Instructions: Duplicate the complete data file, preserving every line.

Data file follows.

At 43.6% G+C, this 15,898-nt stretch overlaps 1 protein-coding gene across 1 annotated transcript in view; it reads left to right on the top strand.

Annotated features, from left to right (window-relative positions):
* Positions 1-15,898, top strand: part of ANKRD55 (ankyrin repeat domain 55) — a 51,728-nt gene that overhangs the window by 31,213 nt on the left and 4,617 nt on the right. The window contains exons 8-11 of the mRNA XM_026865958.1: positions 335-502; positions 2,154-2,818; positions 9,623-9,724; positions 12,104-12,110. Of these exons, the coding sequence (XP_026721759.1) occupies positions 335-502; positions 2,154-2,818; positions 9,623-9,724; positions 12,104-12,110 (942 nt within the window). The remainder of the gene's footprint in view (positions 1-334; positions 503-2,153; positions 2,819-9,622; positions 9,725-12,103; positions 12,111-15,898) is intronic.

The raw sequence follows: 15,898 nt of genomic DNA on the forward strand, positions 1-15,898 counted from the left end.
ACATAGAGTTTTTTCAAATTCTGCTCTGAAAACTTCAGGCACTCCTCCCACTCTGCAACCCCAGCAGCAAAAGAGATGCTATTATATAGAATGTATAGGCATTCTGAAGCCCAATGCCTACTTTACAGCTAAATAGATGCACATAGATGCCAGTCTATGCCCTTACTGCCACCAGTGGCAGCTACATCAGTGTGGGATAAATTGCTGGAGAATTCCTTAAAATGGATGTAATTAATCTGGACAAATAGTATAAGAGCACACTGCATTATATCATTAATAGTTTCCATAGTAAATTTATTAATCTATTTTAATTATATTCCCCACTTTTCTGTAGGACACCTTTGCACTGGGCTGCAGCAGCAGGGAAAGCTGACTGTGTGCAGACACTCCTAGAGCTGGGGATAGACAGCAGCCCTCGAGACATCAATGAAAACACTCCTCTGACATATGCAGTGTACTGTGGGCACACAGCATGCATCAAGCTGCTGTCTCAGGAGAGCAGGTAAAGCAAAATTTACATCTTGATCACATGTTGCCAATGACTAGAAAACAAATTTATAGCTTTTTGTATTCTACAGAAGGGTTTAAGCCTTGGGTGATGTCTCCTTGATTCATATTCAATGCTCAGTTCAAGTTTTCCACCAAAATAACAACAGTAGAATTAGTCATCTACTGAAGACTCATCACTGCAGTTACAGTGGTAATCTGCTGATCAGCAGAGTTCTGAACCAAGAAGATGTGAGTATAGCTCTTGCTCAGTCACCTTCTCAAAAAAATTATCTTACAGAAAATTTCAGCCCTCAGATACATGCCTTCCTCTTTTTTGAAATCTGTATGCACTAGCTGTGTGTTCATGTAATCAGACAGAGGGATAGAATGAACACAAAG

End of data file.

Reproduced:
At 43.6% G+C, this 15,898-nt stretch overlaps 1 protein-coding gene across 1 annotated transcript in view; it reads left to right on the top strand.

Annotated features, from left to right (window-relative positions):
* Positions 1-15,898, top strand: part of ANKRD55 (ankyrin repeat domain 55) — a 51,728-nt gene that overhangs the window by 31,213 nt on the left and 4,617 nt on the right. The window contains exons 8-11 of the mRNA XM_026865958.1: positions 335-502; positions 2,154-2,818; positions 9,623-9,724; positions 12,104-12,110. Of these exons, the coding sequence (XP_026721759.1) occupies positions 335-502; positions 2,154-2,818; positions 9,623-9,724; positions 12,104-12,110 (942 nt within the window). The remainder of the gene's footprint in view (positions 1-334; positions 503-2,153; positions 2,819-9,622; positions 9,725-12,103; positions 12,111-15,898) is intronic.

The raw sequence follows: 15,898 nt of genomic DNA on the forward strand, positions 1-15,898 counted from the left end.
ACATAGAGTTTTTTCAAATTCTGCTCTGAAAACTTCAGGCACTCCTCCCACTCTGCAACCCCAGCAGCAAAAGAGATGCTATTATATAGAATGTATAGGCATTCTGAAGCCCAATGCCTACTTTACAGCTAAATAGATGCACATAGATGCCAGTCTATGCCCTTACTGCCACCAGTGGCAGCTACATCAGTGTGGGATAAATTGCTGGAGAATTCCTTAAAATGGATGTAATTAATCTGGACAAATAGTATAAGAGCACACTGCATTATATCATTAATAGTTTCCATAGTAAATTTATTAATCTATTTTAATTATATTCCCCACTTTTCTGTAGGACACCTTTGCACTGGGCTGCAGCAGCAGGGAAAGCTGACTGTGTGCAGACACTCCTAGAGCTGGGGATAGACAGCAGCCCTCGAGACATCAATGAAAACACTCCTCTGACATATGCAGTGTACTGTGGGCACACAGCATGCATCAAGCTGCTGTCTCAGGAGAGCAGGTAAAGCAAAATTTACATCTTGATCACATGTTGCCAATGACTAGAAAACAAATTTATAGCTTTTTGTATTCTACAGAAGGGTTTAAGCCTTGGGTGATGTCTCCTTGATTCATATTCAATGCTCAGTTCAAGTTTTCCACCAAAATAACAACAGTAGAATTAGTCATCTACTGAAGACTCATCACTGCAGTTACAGTGGTAATCTGCTGATCAGCAGAGTTCTGAACCAAGAAGATGTGAGTATAGCTCTTGCTCAGTCACCTTCTCAAAAAAATTATCTTACAGAAAATTTCAGCCCTCAGATACATGCCTTCCTCTTTTTTGAAATCTGTATGCACTAGCTGTGTGTTCATGTAATCAGACAGAGGGATAGAATGAACACAAAG